Presentation by ICIMOD and Helvetas on MUS integration in local water use master plan at different scales.
Poor people in developing countries need water for many purposes: for drinking, bathing, irrigating vegetable gardens, and watering livestock. However, responsibility for water services is divided between different government agencies, the WASH (Water, Sanitation and Hygiene) and irrigation sub-sectors, with the result that people's holistic needs are not met. Multiple use water services (MUS) is a participatory water services approach that takes account of poor people's multiple water needs as a starting point of planning, and the approach has been implemented in at least 22 countries in Africa, Asia and Latin America. Scaling up Multiple Use Water Services argues that by designing cost-effective multi-purpose infrastructure MUS can have a positive impact on people's health and livelihoods. It analyses and explains the success factors of MUS, using a framework of accountability for public service delivery, and it also examines why there has been resistance against scaling up MUS. A stronger service delivery approach can overcome this resistance, by rewarding more livelihood outcomes, by fostering discretionary decision-making power of local-level staff and by allowing horizontal coordination.This book should be read by government and aid agency policy makers in the WASH and agriculture sectors, by development field workers, and by academics, researchers and students of international development.
With support from the RAIN initiative, Water Action and Millennium Water Alliance, with technical support from Catholic Relief Services (CRS) Ethiopia, extended projects to supply water for productive as well as domestic uses in Kalu woreda. This case study examines how the Multiple Use water Services (MUS) approach was applied in Kalu to develop joint domestic water supply and irrigation schemes.
This project brought together iDE-N's experience in MUS, irrigation, water management and appropriate sustainable business models with Renewable World’s experience in renewable energy and business models for income generation in extremely isolated communities.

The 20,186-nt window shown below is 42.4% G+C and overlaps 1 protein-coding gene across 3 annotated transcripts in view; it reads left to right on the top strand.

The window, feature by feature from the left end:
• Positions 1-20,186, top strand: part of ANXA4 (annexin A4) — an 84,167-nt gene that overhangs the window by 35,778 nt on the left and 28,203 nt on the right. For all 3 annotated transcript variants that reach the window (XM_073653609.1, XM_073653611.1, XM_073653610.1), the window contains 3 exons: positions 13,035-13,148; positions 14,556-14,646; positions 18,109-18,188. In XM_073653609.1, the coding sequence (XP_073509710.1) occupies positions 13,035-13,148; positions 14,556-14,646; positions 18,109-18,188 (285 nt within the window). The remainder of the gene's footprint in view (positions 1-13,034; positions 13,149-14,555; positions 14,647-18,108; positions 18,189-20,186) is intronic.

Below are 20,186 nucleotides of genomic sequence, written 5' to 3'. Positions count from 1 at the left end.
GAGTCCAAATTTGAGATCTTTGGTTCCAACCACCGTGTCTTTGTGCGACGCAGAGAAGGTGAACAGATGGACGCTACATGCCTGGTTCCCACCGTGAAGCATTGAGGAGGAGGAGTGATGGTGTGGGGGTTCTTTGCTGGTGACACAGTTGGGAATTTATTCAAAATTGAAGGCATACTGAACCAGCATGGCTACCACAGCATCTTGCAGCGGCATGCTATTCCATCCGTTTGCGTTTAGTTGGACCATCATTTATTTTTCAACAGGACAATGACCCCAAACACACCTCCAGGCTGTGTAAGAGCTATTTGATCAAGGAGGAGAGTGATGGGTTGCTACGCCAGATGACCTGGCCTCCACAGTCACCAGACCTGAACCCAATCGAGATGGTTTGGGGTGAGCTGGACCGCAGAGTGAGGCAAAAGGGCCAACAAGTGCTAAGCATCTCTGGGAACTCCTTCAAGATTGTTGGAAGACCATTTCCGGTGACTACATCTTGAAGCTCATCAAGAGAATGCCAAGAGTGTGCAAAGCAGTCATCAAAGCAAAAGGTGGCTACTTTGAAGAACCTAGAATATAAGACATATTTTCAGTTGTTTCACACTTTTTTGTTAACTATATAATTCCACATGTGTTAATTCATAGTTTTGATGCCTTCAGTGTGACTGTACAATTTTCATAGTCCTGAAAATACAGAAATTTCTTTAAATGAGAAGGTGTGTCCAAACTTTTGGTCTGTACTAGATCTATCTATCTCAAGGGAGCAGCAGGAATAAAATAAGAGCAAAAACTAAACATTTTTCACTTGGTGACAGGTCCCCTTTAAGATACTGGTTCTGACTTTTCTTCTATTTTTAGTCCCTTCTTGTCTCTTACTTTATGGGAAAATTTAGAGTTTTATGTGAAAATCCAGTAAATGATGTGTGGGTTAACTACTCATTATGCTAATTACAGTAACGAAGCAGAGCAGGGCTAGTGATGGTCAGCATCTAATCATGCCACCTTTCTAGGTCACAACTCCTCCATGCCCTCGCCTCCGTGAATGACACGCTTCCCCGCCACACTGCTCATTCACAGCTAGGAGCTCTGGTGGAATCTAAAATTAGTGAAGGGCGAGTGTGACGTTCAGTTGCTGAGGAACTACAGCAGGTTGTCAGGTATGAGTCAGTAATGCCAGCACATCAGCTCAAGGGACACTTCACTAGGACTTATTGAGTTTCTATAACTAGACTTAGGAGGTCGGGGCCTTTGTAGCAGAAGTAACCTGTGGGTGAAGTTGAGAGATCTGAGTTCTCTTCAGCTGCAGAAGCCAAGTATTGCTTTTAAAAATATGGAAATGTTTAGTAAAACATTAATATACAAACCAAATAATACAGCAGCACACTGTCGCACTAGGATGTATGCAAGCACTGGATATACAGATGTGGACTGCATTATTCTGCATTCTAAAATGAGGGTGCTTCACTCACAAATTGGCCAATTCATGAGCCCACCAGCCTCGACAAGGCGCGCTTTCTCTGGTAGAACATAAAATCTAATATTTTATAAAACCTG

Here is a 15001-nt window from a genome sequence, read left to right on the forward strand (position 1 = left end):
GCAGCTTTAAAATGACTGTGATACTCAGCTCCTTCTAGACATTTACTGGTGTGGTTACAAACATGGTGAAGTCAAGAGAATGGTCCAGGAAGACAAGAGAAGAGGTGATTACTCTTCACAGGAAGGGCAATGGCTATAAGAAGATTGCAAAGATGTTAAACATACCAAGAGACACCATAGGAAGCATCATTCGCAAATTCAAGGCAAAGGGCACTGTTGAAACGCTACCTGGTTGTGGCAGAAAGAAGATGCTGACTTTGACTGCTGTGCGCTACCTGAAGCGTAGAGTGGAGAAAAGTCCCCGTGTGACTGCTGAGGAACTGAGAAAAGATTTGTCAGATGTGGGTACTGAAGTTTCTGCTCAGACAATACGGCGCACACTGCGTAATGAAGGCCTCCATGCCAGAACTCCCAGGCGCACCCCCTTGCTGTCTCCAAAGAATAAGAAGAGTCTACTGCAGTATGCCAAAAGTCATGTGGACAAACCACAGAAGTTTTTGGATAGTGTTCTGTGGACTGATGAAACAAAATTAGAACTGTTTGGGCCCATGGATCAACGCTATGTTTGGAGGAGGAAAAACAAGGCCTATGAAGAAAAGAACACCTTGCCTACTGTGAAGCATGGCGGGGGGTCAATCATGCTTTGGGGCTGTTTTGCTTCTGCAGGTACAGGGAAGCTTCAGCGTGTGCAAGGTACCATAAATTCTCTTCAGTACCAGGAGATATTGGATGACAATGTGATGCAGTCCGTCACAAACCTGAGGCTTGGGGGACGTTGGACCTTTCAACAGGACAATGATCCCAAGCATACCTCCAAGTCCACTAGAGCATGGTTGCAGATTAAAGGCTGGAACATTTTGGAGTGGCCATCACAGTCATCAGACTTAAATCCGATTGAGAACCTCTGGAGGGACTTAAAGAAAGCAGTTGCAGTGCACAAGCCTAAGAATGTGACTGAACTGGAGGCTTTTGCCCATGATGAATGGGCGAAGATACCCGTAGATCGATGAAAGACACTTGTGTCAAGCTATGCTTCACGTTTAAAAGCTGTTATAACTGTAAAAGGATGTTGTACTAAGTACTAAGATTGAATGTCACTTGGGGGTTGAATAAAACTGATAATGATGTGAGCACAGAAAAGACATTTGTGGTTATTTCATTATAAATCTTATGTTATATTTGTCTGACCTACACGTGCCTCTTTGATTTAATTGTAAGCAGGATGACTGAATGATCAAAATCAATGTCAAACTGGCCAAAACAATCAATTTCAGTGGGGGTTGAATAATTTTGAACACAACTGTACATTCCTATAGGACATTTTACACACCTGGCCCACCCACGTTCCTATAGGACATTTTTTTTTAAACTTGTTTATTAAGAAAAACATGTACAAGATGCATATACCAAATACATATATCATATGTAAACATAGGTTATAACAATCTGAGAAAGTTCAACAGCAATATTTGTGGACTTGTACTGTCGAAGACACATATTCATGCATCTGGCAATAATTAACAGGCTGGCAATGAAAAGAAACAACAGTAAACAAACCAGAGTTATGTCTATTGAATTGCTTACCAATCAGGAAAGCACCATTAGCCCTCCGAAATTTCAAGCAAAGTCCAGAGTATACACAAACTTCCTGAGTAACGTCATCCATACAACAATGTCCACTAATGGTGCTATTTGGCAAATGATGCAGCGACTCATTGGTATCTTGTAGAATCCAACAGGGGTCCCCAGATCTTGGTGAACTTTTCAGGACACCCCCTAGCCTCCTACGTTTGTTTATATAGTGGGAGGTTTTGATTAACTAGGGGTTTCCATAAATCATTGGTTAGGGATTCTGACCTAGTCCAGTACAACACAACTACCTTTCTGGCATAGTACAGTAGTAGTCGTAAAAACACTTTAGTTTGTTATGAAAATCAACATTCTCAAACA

Solar-powered water pumps, as a reliable system of lifting water, are critical to the success of this project. The traditional gravity-fed MUS, as previously implemented by iDE-N in Nepal, are designed to give priority for drinking water, with overflow water from the drinking water tank being used for agriculture and other uses. Householders are trained to use micro-irrigation systems to make efficient use of the MUS water for their agricultural needs. Micro-irrigation is a financial boon to households as it results in higher crop yields, longer growing seasons (as crops can be grown in the dry season), and better market prices (as these crops tend to be more scarce at that time of year). Increased income means that households can cover the costs of ongoing operation, maintenance, and replacement costs of multiple-use systems. Because they better meet the water needs of communities, multiple-use services also decrease conflict related to water access as well as damage to infrastructure caused by “illegal” or unplanned uses.
In this video, we can see Solar Powered Multiple use water services in action. This system provides sufficient water for domestic use and high value crops using micro irrigation technologies. Such solar-powered systems are designed when the spring sources are located below the community and there is no electric grid. iDE Nepal, in a pioneering effort, successfully oversaw the installation of six solar-powered water delivery systems.
This scoping study offers implementable recommendations for investment opportunities in multiple use water services in Ghana. The report is based on an assessment of existing MUS modalities and innovations, potential for implementation and possible barriers. The study shows that MUS is a de facto practice both in formal domestic and irrigation service delivery, complemented by self-supply initiatives. Moving from de facto multiple use practices to a more planned and structured MUS approach can be done from various entry-points. Based on risk assessments, this study concludes that domestic-plus, rehabilitation of small reservoirs and self-supply for irrigation present the best direct investment opportunities for maximum impact.
A presentation given by Barbara van Koppen (IWMI) and Stef Smits (IRC) on MUS-scoping studies on potentials, barriers and scaling pathways in India, Nepal, Ethiopia, Ghana, Tanzania on the 2012 MUS-group meeting in Washington, DC.
A presentation by Stef Smits on basic MUS issues given at the 2012 MUS-group meeting in Washington, DC.
Powerpoint presentation given at the MUS group meeting in 2011 in Rome by Stef Smits, IRC, on elaborating a domestic use module to Mapping systems and Services for Multiple Uses (MASSMUS); case from Andhra Pradesh, India.